The inner bra is a surgical technique to permanently tighten the breast shape. The surgical technique was described as early as 1999 (Frey MA, 1999, Brit J Plast Surg).
The technique can be used for breast lifts and for breast reductions. The internal bra technique requires a vertical (Lejour method, I method, or vertical method) or a T-shaped approach (Strömbeck method). In patients after severe weight loss, the technique is said to produce a fuller décolleté.
Conventional breast reduction or breast lift involves the removal of excess skin and breast tissue. With an inner bra, the lower layer of excess skin (dermis) between the areola and the underbust crease is spared. In this area, only the epidermis and, if necessary, excess mammary gland tissue is removed. Deepithelialized skin (skin without epidermis) is fixed to the chest to support the overlying breast tissue like a rib cage.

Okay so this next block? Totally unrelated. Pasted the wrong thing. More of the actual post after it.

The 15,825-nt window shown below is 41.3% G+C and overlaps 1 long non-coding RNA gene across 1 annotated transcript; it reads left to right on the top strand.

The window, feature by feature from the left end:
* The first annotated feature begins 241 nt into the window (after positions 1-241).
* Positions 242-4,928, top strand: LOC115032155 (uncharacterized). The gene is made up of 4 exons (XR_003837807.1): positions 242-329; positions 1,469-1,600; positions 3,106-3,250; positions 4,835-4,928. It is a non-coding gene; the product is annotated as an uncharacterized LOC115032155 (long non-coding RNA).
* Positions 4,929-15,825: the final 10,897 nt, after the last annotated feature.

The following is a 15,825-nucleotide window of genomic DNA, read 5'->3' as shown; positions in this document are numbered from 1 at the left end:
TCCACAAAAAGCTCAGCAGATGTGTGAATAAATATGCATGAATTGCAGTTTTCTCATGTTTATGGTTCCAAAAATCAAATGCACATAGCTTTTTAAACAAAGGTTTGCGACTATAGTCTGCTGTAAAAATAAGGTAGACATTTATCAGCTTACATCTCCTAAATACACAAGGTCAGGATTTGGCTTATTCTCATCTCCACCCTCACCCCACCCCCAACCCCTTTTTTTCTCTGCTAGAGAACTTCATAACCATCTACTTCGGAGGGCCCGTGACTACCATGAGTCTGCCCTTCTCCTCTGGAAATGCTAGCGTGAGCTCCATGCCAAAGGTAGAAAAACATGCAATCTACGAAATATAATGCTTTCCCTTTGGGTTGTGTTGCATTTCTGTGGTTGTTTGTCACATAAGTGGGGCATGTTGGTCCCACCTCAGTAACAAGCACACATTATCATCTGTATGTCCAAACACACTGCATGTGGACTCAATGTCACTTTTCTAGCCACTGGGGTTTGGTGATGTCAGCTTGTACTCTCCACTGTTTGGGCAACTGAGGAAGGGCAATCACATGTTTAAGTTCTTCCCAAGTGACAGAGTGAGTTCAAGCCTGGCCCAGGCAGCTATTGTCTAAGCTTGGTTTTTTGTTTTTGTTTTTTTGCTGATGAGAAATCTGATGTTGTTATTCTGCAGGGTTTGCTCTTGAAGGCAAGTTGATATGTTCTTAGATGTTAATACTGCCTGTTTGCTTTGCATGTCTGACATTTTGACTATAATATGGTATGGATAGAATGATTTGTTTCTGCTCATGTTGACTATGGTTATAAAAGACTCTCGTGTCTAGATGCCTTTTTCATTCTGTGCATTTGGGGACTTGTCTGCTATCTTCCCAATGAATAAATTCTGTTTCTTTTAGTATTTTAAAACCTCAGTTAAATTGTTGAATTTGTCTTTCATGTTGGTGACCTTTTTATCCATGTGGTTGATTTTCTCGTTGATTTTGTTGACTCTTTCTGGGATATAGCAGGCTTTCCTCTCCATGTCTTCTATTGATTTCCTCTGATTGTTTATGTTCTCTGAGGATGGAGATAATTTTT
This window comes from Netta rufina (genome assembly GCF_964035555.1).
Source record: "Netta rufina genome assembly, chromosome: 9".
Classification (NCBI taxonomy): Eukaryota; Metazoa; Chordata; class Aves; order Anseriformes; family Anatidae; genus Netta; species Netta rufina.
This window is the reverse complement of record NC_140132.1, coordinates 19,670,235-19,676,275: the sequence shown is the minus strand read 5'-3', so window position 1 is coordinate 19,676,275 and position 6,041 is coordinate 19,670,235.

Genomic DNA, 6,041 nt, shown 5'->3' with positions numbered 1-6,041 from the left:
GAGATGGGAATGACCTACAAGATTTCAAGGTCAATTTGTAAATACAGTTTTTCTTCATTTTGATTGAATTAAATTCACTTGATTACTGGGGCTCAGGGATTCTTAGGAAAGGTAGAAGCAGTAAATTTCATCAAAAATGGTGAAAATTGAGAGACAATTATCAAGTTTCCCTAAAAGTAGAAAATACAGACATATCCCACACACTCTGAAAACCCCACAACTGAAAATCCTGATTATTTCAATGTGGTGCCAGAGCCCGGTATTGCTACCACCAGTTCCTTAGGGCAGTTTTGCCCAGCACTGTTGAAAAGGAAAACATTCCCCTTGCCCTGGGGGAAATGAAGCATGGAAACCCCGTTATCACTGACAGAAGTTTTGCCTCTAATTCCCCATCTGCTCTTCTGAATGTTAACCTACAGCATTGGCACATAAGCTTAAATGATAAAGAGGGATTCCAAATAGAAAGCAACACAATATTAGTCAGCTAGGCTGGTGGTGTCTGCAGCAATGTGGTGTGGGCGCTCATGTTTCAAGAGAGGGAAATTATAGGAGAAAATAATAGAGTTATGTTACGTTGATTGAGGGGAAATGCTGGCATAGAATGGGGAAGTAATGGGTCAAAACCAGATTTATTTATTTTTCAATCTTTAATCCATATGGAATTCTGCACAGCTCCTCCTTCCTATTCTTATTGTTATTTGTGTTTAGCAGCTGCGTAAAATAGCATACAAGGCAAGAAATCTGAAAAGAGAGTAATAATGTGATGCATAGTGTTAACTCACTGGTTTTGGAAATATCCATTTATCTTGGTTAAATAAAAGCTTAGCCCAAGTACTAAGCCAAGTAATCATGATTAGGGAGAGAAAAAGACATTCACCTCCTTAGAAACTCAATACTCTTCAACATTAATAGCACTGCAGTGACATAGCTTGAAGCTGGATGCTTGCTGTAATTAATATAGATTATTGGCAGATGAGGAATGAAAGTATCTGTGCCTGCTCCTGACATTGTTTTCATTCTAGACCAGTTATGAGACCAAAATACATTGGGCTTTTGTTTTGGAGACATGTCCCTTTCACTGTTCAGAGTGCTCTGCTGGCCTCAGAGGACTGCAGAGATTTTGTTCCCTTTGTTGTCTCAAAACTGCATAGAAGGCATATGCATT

The benefits of this method are poorly studied. There are only two studies that have compared breast reductions in patients with internal bras and in patients without internal bras. Unfortunately, only a few patients (maximum 25) were studied over a short period of time (maximum 16 months). The satisfaction of patients with or without an internal bra is comparable.
The lower area of the breast appears to be minimally smaller after the internal bra technique (Menderes A et al, 2005, Br J Plast Surg). A significant influence on the fullness of the décolleté could not be demonstrated (Eisenhardt SU et al. 2013, Aesthetic Plast Surg).